1885 Russian war scare

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1885 Russian war scare

Postby jf42 » 19 Jul 2014 13:37

I read came upon this phrase today, which I understand was a consequence of the Russian advance in Central Asia, particularly the capture of Merv. How serious was this threat taken at the time and what measures were taken in India and at home?
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Re: The Russian war scare of 1885

Postby Mark » 19 Jul 2014 15:12

I believe this is the so-called Panjdeh Incident, when Russian forces seized Afghan territory at Panjdeh. At the time it was taken very seriously, and it was only the efforts of Lord Dufferin that avoided a wider conflict. If I remember correctly preparations for war were certainly made both in Britain and India, including the arming of fast merchant ships with a view to attacking Russian shipping. Indian troops destined for Egypt were also held back in India and orders were placed for increased numbers of arms and ammunition.

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Re: The Russian war scare of 1885

Postby mike snook » 20 Jul 2014 02:47

....and it also provided Gladstone with an excuse to renege on the cabinet's decision to allow Wolseley to renew his Nile campaign, in the wake of the fall of Khartoum, with the stated aim of 'smashing' the Mahdist movement.

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Re: The Russian war scare of 1885

Postby Rural53 » 20 Jul 2014 11:05

It also started a flurry of building of coastal defences around the empire (Canada, Australia and New Zealand to name a few) as Britain realised how unprotected her colonies were from attack from a Russian fleet.
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Re: The Russian war scare of 1885

Postby jf42 » 20 Jul 2014 14:41

Thank you. All interesting perspectives.

I wonder, was the contemplation of armed confrontation restricted to imperial interfaces (e.g. colonial harbours and beyond the Northwest Frontier) or was there a prospect of confrontation on the peripheries of Europe as in 1854? I should add, confrontation on land, as opposed to harassment by 'armed fast merchantmen' (great image- presages of the Grimsby fishing fleet being shelled in 1904).
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Re: The Russian war scare of 1885

Postby Mark » 21 Jul 2014 14:54

I suspect from Britain's point of view that any conflict with Russia would have to have been fought mainly at sea, due to the size and power of the Royal Navy. Any conflict on land, not the preferred option, would be in defence of India and keeping the Russians out of Afghanistan. All that said I also suspect there was little real interest in a war on the part of either Britain or Russia, especially with the Crimea still well within living memory.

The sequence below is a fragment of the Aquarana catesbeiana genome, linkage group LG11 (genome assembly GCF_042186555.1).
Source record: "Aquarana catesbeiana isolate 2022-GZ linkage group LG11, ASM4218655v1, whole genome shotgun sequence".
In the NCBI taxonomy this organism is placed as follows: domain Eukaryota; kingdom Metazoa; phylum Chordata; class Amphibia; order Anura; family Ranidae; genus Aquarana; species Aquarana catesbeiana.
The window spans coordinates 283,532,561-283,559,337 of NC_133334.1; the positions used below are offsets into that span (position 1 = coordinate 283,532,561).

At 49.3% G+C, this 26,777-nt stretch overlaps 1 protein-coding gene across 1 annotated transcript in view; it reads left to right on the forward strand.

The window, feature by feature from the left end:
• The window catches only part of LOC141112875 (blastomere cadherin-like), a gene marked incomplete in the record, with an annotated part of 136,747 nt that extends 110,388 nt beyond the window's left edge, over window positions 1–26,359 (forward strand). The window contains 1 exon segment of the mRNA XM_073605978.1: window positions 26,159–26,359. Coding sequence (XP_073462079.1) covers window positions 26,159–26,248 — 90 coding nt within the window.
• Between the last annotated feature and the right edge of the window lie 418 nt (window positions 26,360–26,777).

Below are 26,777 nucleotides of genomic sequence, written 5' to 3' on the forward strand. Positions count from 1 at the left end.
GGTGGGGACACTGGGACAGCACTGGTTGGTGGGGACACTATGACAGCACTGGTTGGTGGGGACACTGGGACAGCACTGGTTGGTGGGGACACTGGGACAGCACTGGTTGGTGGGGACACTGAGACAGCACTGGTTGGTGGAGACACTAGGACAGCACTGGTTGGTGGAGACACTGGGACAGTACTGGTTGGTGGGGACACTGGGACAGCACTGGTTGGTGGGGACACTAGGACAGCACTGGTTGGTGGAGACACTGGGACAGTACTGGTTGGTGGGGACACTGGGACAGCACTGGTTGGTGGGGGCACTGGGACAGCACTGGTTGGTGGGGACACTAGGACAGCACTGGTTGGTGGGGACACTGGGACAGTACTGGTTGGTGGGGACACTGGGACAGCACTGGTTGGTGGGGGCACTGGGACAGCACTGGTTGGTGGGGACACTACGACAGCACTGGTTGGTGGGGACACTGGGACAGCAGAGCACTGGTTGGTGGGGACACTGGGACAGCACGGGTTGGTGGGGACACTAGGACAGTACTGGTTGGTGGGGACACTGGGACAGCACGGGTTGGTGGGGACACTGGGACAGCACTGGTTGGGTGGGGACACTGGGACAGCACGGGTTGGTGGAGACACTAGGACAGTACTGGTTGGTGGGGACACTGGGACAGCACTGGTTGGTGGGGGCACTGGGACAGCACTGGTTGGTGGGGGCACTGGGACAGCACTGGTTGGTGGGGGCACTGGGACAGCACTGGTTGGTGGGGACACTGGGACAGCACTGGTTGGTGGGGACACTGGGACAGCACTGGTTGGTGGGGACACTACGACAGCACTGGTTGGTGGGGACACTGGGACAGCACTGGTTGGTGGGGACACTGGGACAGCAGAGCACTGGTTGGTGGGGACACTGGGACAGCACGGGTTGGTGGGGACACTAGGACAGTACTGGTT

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Re: The Russian war scare of 1885

Postby jf42 » 21 Jul 2014 17:07

So effectively, all posturing in the Great Game. Topical, eh?
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Re: The Russian war scare of 1885

Postby mike snook » 21 Jul 2014 19:18

I'm not entirely up to speed with this and hence wouldn't want to be counted as a subscriber to it, but I believe that there is a modern school of thought that would have it that the Russian menace in central Asia at this period was substantially imaginary. Unlike Eastern Europe today I might say.

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Re: The Russian war scare of 1885

Postby Mark » 21 Jul 2014 19:40

In recent months I have been reading a lot about the Great Game and the North West Frontier of India, and as Mike says the threat from Russia was indeed very much in the paranoid imagination of the British. That said the Russians were not adverse to giving the British a scare from time to time, the Panjdeh Incident being the prime example. The British certainly took the 1885 scare far more seriously than the Russians did.

All that said, I am no expert in this field!

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Re: The Russian war scare of 1885

Postby jf42 » 21 Jul 2014 22:39

The jockeying for influence in Afghanistan was real though, wasn't it? I suppose the question is, was it ever really likely that a Russian Army might actually march down the Khyber. Russian military men might fantasise but meanwhile they could create enough difficulty through proxies among the Pathans and other peoples along the NWF.
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Re: The Russian war scare of 1885

Postby Mark » 22 Jul 2014 14:33

You might find researching Jan Prosper Witkiewicz interesting. I suspect you might also enjoy 'Return of a King' by William Dalrymple, which covers this topic in addition to the First Anglo-Afghan War.

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Re: The Russian war scare of 1885

Postby jf42 » 22 Jul 2014 14:38

Thanks, Mark. 'Return of a King' is on my list. I only have three other Dalrymple books to get through first.

re Witkiewicz, perhaps I should just dig out my copy of 'The Great Game' again as a refresher. It's been a while.
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Re: 1885 Russian war scare

Postby jenniib » 24 Dec 2014 09:44

Another book of historical fiction about this period is The Mulberry Empire by Phillip Hensher. Wonderful insight into this period.
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